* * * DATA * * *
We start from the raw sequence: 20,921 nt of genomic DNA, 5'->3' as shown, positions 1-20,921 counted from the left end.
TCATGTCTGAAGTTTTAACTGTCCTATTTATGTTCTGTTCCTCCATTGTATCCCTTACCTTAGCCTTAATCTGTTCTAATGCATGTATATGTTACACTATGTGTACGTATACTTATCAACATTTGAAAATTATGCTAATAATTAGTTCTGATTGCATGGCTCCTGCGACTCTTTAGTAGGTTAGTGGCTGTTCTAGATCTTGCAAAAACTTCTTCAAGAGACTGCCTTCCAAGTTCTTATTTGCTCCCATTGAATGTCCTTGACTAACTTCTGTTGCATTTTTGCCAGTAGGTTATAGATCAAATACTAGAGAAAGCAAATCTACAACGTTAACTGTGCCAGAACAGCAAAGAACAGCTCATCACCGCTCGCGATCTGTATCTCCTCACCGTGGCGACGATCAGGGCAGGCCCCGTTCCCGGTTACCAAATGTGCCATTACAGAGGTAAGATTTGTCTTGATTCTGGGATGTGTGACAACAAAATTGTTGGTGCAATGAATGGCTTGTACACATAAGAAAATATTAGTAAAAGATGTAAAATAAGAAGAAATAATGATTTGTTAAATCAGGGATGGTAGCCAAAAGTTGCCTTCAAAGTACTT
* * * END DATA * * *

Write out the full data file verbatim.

We start from the raw sequence: 20,921 nt of genomic DNA, 5'->3' as shown, positions 1-20,921 counted from the left end.
TCATGTCTGAAGTTTTAACTGTCCTATTTATGTTCTGTTCCTCCATTGTATCCCTTACCTTAGCCTTAATCTGTTCTAATGCATGTATATGTTACACTATGTGTACGTATACTTATCAACATTTGAAAATTATGCTAATAATTAGTTCTGATTGCATGGCTCCTGCGACTCTTTAGTAGGTTAGTGGCTGTTCTAGATCTTGCAAAAACTTCTTCAAGAGACTGCCTTCCAAGTTCTTATTTGCTCCCATTGAATGTCCTTGACTAACTTCTGTTGCATTTTTGCCAGTAGGTTATAGATCAAATACTAGAGAAAGCAAATCTACAACGTTAACTGTGCCAGAACAGCAAAGAACAGCTCATCACCGCTCGCGATCTGTATCTCCTCACCGTGGCGACGATCAGGGCAGGCCCCGTTCCCGGTTACCAAATGTGCCATTACAGAGGTAAGATTTGTCTTGATTCTGGGATGTGTGACAACAAAATTGTTGGTGCAATGAATGGCTTGTACACATAAGAAAATATTAGTAAAAGATGTAAAATAAGAAGAAATAATGATTTGTTAAATCAGGGATGGTAGCCAAAAGTTGCCTTCAAAGTACTT